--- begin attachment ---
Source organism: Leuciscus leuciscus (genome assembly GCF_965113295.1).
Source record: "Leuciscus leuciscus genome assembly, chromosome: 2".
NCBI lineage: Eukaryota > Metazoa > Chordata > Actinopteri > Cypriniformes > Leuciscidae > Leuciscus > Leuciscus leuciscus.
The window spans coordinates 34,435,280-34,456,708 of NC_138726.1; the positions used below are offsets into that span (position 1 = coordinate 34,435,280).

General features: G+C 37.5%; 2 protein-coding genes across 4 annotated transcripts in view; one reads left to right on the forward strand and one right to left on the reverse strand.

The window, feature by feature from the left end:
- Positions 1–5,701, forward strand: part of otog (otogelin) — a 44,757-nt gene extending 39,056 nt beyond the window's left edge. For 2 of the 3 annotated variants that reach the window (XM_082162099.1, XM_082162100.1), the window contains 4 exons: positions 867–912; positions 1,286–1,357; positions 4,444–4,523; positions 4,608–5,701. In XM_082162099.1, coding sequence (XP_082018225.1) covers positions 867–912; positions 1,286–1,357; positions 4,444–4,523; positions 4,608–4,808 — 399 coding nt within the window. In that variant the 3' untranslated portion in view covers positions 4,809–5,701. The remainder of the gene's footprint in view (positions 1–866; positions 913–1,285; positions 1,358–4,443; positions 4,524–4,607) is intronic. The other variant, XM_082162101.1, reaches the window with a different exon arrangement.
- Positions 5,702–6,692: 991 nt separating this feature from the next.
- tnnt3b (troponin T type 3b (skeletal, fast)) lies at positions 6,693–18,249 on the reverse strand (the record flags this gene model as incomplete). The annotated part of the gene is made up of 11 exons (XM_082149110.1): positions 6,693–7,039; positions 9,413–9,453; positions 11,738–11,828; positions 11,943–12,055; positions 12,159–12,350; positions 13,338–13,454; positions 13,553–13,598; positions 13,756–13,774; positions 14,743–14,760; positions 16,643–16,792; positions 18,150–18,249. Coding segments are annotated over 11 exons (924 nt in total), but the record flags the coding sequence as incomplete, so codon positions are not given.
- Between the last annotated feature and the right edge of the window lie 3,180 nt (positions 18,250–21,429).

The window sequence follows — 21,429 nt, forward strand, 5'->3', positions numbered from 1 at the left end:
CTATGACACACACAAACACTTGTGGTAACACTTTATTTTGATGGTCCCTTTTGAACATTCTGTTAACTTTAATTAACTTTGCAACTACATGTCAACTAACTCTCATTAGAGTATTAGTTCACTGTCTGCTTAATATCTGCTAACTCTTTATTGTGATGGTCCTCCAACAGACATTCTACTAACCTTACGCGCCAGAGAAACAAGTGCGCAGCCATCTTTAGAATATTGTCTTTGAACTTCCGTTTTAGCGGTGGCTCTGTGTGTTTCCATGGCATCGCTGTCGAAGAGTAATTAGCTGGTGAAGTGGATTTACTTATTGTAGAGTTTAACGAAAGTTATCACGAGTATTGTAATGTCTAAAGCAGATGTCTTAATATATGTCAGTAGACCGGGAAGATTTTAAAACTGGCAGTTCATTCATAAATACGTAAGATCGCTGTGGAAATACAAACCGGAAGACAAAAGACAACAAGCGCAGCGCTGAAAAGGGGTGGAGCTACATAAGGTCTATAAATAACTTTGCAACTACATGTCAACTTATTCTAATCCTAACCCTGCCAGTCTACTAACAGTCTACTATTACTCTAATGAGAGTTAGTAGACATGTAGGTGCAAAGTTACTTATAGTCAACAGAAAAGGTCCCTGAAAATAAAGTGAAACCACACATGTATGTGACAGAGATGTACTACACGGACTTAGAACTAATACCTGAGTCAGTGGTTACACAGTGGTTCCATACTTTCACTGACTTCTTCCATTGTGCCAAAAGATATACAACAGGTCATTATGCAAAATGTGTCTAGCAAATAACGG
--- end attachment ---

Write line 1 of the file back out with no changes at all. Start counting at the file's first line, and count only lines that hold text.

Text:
Source organism: Leuciscus leuciscus (genome assembly GCF_965113295.1).